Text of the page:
A Rescue Fan wrote in and basically said, “Hey! Bad advice! Everyone knows that eating snow when stranded in the wilderness is a bad idea. It can make a person hypothermic!”
As I thought about their comment, I began to do some research and then some deeper thought on the subject.
I instantly began to wonder if the commenter had a point. Is it better to slow down the hypothermia that may be already causing symptoms or die from dehydration?
Remember, hypothermia usually sets in as quick as 3 hours or less in certain cases while life threatening dehydration can take up to 3 days. So, if you’re surviving the elements long enough to dehydrate, you’re probably staying somewhat warm. If so, then consuming snow or melted snow and getting hypothermic as a result is probably the last of your concerns when thinking about staying alive. For if you survive the elements, dehydration and death will be knocking in about 2-3 days.
After hearing about a couple getting stranded in a mountain pass off-roading and the driver dying while seeking help, I thought I should talk about key elements around surviving out in the cold. People are often overcome by the cold simply due to lack of pre-planning, proper equipment and an adequate plan for survival until rescue help arrives. If you’ve ever wondered what you would do if you were lost, stranded or overcome by the winter elements, be sure to watch this episode of RoyOnRescue.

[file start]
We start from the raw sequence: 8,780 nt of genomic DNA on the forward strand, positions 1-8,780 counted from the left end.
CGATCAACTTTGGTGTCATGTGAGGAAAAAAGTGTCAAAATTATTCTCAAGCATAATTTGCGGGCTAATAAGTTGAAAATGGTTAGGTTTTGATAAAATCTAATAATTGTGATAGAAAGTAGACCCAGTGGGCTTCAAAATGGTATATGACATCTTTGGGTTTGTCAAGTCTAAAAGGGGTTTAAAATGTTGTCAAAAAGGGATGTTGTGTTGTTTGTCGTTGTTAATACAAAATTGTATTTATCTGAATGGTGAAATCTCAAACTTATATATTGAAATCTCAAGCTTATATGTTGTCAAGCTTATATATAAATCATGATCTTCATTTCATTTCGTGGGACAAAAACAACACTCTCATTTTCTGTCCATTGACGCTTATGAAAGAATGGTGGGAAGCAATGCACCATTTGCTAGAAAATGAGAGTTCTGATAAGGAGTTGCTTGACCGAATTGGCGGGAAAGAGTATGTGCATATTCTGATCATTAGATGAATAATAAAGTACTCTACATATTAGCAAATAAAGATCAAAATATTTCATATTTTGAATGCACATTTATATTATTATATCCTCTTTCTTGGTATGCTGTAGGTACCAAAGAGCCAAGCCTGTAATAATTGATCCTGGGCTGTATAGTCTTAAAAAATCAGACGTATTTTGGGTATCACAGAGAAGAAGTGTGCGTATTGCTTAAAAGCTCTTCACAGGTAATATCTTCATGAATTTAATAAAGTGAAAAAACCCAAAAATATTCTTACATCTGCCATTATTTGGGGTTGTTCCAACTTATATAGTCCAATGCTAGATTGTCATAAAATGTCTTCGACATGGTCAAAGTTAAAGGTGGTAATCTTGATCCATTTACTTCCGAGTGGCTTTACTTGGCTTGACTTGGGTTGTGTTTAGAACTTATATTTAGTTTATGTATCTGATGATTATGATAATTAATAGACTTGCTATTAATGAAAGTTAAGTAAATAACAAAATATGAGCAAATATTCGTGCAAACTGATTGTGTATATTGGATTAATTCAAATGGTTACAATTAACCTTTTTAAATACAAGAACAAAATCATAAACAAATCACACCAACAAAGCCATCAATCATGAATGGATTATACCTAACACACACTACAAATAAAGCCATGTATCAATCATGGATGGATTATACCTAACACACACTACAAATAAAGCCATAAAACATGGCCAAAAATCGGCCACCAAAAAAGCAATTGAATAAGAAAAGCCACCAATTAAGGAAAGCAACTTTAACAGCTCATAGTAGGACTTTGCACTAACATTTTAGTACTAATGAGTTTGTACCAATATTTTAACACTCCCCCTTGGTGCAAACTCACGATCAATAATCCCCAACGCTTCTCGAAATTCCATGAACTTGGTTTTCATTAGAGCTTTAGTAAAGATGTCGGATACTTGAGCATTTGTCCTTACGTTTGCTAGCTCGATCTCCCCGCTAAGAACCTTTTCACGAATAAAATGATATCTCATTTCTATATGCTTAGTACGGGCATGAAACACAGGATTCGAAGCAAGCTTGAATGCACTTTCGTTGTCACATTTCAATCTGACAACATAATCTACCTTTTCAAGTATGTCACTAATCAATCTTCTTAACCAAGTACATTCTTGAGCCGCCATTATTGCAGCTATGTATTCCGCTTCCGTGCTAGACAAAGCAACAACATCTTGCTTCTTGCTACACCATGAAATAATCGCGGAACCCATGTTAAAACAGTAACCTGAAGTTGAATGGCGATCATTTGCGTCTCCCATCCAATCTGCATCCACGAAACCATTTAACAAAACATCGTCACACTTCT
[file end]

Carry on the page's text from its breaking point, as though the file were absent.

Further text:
In the meantime, remember at least these important points:
1. Let people know where you are going and what route you’ll be taking…then stick to it!
2. Dress with layers of clothing or have extra clothing available
3. Bring warming agents like hand and pocket warmers along with extra blankets
4. Bring extra food that can handle getting cold or even freezing like granola, nuts etc.
5. Eat snow for hydration
6. Bring GPS
7. Bring Flare Gun
8. Never drive with low gas tank
9. If the roads are dangerous, maybe stay home or extend your vacation
10. Repeat steps 1 thru 9